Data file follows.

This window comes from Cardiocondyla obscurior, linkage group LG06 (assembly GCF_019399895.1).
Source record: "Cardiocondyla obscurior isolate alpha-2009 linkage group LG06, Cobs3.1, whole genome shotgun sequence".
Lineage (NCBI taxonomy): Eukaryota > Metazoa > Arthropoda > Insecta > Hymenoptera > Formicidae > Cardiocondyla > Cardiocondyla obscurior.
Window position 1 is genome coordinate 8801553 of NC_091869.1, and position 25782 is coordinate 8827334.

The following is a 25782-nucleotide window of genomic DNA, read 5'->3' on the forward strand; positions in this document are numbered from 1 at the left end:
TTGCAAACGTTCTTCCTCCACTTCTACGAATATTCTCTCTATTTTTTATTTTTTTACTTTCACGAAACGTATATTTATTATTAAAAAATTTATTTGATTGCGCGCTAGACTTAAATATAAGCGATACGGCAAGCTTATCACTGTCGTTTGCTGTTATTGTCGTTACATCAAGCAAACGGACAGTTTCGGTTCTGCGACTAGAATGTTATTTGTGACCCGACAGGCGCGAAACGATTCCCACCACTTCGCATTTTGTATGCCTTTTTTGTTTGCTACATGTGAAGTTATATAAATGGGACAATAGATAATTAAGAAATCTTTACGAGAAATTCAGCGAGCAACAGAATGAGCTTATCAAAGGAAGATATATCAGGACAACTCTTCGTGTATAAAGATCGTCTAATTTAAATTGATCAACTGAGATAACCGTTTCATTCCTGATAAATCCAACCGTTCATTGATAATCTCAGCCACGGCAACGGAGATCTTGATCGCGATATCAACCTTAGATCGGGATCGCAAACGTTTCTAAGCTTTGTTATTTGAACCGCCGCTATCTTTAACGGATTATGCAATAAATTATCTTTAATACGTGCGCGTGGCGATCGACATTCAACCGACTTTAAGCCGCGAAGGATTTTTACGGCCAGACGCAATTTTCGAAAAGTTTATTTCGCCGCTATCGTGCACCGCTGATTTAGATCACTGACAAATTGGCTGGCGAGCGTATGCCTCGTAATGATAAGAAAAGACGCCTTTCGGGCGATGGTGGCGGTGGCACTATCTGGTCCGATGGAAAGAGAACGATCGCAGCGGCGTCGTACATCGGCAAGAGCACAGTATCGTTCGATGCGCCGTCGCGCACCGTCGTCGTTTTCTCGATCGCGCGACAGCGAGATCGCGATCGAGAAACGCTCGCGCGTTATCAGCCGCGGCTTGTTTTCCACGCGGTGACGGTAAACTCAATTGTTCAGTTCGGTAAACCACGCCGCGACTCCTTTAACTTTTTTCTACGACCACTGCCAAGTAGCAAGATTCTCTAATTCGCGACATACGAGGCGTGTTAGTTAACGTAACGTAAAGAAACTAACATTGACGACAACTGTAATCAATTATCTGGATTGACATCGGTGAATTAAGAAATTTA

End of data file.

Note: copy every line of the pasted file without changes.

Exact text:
This window comes from Cardiocondyla obscurior, linkage group LG06 (assembly GCF_019399895.1).
Source record: "Cardiocondyla obscurior isolate alpha-2009 linkage group LG06, Cobs3.1, whole genome shotgun sequence".
Lineage (NCBI taxonomy): Eukaryota > Metazoa > Arthropoda > Insecta > Hymenoptera > Formicidae > Cardiocondyla > Cardiocondyla obscurior.
Window position 1 is genome coordinate 8801553 of NC_091869.1, and position 25782 is coordinate 8827334.

The following is a 25782-nucleotide window of genomic DNA, read 5'->3' on the forward strand; positions in this document are numbered from 1 at the left end:
TTGCAAACGTTCTTCCTCCACTTCTACGAATATTCTCTCTATTTTTTATTTTTTTACTTTCACGAAACGTATATTTATTATTAAAAAATTTATTTGATTGCGCGCTAGACTTAAATATAAGCGATACGGCAAGCTTATCACTGTCGTTTGCTGTTATTGTCGTTACATCAAGCAAACGGACAGTTTCGGTTCTGCGACTAGAATGTTATTTGTGACCCGACAGGCGCGAAACGATTCCCACCACTTCGCATTTTGTATGCCTTTTTTGTTTGCTACATGTGAAGTTATATAAATGGGACAATAGATAATTAAGAAATCTTTACGAGAAATTCAGCGAGCAACAGAATGAGCTTATCAAAGGAAGATATATCAGGACAACTCTTCGTGTATAAAGATCGTCTAATTTAAATTGATCAACTGAGATAACCGTTTCATTCCTGATAAATCCAACCGTTCATTGATAATCTCAGCCACGGCAACGGAGATCTTGATCGCGATATCAACCTTAGATCGGGATCGCAAACGTTTCTAAGCTTTGTTATTTGAACCGCCGCTATCTTTAACGGATTATGCAATAAATTATCTTTAATACGTGCGCGTGGCGATCGACATTCAACCGACTTTAAGCCGCGAAGGATTTTTACGGCCAGACGCAATTTTCGAAAAGTTTATTTCGCCGCTATCGTGCACCGCTGATTTAGATCACTGACAAATTGGCTGGCGAGCGTATGCCTCGTAATGATAAGAAAAGACGCCTTTCGGGCGATGGTGGCGGTGGCACTATCTGGTCCGATGGAAAGAGAACGATCGCAGCGGCGTCGTACATCGGCAAGAGCACAGTATCGTTCGATGCGCCGTCGCGCACCGTCGTCGTTTTCTCGATCGCGCGACAGCGAGATCGCGATCGAGAAACGCTCGCGCGTTATCAGCCGCGGCTTGTTTTCCACGCGGTGACGGTAAACTCAATTGTTCAGTTCGGTAAACCACGCCGCGACTCCTTTAACTTTTTTCTACGACCACTGCCAAGTAGCAAGATTCTCTAATTCGCGACATACGAGGCGTGTTAGTTAACGTAACGTAAAGAAACTAACATTGACGACAACTGTAATCAATTATCTGGATTGACATCGGTGAATTAAGAAATTTA